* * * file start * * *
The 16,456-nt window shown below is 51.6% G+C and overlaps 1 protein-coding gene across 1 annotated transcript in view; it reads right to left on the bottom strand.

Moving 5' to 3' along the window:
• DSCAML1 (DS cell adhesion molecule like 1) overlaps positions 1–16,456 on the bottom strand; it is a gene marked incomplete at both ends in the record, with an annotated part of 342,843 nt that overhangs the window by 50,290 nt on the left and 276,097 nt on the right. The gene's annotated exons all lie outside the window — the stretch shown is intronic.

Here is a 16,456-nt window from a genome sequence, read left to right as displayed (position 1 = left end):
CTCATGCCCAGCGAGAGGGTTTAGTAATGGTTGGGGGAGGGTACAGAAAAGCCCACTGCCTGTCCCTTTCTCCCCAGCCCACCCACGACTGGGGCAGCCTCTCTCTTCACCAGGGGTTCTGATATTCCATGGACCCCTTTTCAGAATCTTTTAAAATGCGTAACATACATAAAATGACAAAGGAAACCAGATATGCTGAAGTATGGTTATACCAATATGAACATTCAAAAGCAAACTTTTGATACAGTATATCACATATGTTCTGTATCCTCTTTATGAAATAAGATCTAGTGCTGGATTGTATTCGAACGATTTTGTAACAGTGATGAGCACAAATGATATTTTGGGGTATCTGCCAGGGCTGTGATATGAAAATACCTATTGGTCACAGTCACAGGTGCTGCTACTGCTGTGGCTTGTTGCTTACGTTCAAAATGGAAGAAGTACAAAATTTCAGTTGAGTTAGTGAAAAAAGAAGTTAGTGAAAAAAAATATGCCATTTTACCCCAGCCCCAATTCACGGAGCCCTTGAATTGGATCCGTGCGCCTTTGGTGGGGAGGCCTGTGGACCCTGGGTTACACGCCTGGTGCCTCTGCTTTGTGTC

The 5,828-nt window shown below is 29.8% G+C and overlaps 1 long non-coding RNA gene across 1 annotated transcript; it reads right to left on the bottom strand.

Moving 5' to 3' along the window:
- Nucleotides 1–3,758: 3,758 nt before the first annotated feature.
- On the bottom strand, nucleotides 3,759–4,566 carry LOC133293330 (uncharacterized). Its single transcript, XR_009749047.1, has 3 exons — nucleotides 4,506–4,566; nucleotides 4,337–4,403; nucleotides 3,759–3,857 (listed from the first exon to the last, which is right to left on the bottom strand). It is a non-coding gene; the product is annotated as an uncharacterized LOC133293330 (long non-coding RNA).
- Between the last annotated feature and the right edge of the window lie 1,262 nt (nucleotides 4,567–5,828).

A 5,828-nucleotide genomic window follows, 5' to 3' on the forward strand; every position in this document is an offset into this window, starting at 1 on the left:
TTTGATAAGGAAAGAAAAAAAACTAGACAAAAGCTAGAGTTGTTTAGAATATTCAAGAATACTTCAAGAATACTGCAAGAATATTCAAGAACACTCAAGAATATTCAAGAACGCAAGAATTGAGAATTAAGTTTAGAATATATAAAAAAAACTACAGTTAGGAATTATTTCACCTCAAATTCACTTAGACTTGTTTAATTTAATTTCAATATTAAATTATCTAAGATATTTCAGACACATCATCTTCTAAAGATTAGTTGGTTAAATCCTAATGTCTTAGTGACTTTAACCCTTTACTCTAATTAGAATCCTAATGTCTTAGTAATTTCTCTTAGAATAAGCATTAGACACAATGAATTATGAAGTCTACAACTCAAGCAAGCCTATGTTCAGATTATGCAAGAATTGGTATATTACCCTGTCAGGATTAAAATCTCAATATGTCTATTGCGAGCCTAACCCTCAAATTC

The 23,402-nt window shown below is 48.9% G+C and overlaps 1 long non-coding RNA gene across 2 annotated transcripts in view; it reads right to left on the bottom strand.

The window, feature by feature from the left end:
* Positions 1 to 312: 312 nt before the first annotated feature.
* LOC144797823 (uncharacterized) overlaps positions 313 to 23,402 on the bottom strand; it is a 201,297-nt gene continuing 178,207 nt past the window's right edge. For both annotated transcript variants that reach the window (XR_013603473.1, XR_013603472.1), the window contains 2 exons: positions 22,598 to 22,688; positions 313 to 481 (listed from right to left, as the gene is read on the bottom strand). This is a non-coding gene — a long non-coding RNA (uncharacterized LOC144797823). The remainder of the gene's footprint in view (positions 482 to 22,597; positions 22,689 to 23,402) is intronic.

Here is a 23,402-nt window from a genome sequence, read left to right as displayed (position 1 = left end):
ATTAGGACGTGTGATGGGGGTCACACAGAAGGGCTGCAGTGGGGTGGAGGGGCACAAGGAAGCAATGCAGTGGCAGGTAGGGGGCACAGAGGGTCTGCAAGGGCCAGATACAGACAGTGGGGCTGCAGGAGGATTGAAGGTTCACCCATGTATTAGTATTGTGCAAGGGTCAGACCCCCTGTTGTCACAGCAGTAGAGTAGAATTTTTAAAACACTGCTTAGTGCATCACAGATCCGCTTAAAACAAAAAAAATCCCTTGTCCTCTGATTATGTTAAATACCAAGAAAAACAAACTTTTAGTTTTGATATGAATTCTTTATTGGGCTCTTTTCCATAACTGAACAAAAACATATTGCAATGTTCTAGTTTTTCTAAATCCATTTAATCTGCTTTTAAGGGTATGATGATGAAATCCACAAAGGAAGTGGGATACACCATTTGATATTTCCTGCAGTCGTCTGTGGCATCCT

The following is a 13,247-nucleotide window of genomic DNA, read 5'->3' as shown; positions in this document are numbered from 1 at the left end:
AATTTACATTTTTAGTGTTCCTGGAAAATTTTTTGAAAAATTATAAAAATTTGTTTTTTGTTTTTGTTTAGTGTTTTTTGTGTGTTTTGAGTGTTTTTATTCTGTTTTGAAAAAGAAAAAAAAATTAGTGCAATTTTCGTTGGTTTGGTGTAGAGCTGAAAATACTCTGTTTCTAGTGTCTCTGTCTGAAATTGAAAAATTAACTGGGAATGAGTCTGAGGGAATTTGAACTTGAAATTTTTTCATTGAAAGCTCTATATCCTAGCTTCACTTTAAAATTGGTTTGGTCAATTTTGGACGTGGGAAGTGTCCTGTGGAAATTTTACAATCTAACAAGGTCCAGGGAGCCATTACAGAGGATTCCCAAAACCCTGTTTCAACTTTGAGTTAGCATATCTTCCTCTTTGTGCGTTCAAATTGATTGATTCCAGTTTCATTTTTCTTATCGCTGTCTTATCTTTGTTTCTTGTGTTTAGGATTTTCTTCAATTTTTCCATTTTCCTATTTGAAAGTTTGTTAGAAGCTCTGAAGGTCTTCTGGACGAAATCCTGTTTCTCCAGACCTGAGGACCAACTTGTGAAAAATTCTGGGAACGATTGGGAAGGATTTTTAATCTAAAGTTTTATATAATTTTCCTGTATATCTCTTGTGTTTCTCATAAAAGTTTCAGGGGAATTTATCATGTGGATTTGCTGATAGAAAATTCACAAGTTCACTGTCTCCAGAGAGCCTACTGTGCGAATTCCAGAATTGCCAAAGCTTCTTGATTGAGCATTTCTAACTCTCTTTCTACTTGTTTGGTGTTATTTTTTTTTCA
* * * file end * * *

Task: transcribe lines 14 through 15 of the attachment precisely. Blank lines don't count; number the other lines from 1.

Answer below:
The window, feature by feature from the left end:
* Positions 1 to 312: 312 nt before the first annotated feature.